Before the deregulation of the U.S. airline industry in 1978, every U.S. airline had to follow the same set of rules — including those dealing with "irregularities" such as canceled flights.
In those days, airline fares and routes were regulated by the Civil Aeronautics Board, the predecessor to today's Federal Aviation Administration.
One of these rules, number 240, specified that if an airline couldn't get you to your destination on time, it was required to put you on a competitor's flight if it would get you there faster than your original airline's next flight. Airlines were even required to put you in first class if that's all that was available.
They rarely advertised this perk, however, since airlines naturally didn't want to fork over scarce cash to fly customers on a rival carrier. But seasoned road warriors have always known they could approach the counter and say the magic words "240 me" to be put on the next flight out.
Airlines formed after deregulation — such as JetBlue, Southwest, and Spirit — were never required to follow these rules. Even so, some of these newer airlines may attempt to put you on another airline if there's no other choice.
"While we don't have a traditional Rule 240, we will purchase confirmed seats as necessary on another airline to get customers to their final destination in the event of irregularities within our control," Todd Burke, JetBlue Airways' vice president for corporate communications, told Airfarewatchdog.com.
In addition, if there's a "significant delay," JetBlue's compensation may include a "partial or full refund," in addition to accommodation on another airline.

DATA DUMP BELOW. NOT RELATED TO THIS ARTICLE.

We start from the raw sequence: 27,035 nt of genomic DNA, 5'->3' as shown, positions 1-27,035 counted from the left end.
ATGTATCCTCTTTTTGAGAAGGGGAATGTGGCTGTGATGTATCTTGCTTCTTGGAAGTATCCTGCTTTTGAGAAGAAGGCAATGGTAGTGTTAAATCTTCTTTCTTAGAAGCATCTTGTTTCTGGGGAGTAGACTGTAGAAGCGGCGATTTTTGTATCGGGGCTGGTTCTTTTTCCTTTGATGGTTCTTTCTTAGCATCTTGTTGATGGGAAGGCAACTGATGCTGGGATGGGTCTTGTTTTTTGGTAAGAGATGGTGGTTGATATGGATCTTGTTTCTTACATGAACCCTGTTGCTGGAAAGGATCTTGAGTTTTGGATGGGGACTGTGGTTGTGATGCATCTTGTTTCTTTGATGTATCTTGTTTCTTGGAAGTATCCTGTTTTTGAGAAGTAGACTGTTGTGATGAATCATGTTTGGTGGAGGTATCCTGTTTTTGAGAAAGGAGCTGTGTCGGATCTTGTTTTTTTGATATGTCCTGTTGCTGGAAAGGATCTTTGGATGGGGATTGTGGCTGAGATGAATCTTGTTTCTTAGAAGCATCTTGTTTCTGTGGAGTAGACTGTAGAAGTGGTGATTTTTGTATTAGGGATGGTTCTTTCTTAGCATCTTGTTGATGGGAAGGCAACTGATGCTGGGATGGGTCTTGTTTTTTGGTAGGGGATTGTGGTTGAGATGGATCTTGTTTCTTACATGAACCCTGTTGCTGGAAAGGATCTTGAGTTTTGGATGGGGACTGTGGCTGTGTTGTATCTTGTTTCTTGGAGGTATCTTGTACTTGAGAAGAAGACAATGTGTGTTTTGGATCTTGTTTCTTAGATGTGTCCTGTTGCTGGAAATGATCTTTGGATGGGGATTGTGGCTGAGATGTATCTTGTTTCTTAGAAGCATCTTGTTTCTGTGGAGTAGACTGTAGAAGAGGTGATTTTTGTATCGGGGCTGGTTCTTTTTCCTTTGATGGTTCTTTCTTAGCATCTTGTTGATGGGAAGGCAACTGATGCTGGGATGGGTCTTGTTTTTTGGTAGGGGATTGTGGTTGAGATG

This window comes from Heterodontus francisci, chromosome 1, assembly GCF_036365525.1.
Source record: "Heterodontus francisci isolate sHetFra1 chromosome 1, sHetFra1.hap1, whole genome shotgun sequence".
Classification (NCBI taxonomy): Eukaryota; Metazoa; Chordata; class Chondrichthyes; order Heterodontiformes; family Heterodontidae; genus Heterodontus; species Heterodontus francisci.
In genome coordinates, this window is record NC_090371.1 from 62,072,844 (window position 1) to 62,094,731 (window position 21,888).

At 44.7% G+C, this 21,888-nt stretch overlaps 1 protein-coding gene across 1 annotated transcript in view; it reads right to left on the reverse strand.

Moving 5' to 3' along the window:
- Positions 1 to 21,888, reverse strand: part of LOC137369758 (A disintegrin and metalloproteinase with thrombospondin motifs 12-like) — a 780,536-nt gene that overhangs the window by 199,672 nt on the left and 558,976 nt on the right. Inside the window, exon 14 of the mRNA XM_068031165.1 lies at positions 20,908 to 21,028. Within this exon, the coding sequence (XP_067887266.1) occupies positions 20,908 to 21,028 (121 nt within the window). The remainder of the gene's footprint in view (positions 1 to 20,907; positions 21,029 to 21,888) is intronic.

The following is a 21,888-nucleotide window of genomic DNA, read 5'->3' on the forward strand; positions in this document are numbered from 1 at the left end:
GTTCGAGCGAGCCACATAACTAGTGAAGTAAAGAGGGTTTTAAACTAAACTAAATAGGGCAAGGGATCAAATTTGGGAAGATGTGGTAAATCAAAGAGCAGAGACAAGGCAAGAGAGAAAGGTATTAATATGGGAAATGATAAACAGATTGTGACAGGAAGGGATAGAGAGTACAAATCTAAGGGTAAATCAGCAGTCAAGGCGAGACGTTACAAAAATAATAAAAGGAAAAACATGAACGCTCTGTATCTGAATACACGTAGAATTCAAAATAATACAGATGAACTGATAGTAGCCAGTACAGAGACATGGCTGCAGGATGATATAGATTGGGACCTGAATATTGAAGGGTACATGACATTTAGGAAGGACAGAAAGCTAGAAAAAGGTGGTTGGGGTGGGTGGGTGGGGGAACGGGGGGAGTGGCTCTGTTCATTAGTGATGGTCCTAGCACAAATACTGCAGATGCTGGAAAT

However, in recent years, as "legacy" carriers such as American, United, and Delta have struggled to remain profitable, and some have slashed costs to emerge from bankruptcy, many have quietly weakened their Rule 240s.
United Airlines, for instance, no longer states in its contract of carriage that it will fly you in first class on a competitor, if that's all that's available, although it will transport you in coach class on another airline.
Although Delta Air Lines still has a Rule 240 in its contract, it no longer makes any mention of transporting passengers on other airlines in the event of a flight disruption.
Continental Airlines will upgrade a delayed passenger only on its own flights—not on a competitor's—and only if doing so will get you to your destination earlier than would otherwise be the case.
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US Airways has nothing in its terms of transportation concerning Rule 240, though spokesperson Amy Kudwa said the airline still applies the rule on all flights except international flights.
The good news is that Northwest Airlines still has a very traditional contract, little changed from the days of regulation. It will put you on another airline, in first class if necessary, if your original flight is delayed 60 minutes or longer.
It's important to emphasize that these rules generally apply to situations within the airline's control, such as mechanical problems. But if the flight irregularity results from a "force majeure event" such as bad weather, a riot, or a work stoppage, then all bets are off. And the legacy carriers may not have agreements with their newer competitors such as JetBlue and Southwest, so that they might not re-route you on those carriers.
Even if you are flying an airline that adheres to Rule 240, its employees may be reluctant to rewrite your ticket on a competitor because of the financial implications of doing so. So it pays to print out and carry a copy of the contract of carriage and present it to the gate agent if necessary.
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